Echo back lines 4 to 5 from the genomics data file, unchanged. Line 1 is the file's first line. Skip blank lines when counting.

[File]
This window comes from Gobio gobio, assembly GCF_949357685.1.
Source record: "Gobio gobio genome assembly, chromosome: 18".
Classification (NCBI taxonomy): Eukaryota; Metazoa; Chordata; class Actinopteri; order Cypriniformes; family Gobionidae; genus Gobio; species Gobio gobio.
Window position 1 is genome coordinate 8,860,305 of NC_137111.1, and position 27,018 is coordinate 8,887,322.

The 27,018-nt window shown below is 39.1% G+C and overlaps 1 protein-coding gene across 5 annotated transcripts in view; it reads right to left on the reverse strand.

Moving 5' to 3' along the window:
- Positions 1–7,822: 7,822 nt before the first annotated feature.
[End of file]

Window position 1 is genome coordinate 8,860,305 of NC_137111.1, and position 27,018 is coordinate 8,887,322.

The 27,018-nt window shown below is 39.1% G+C and overlaps 1 protein-coding gene across 5 annotated transcripts in view; it reads right to left on the reverse strand.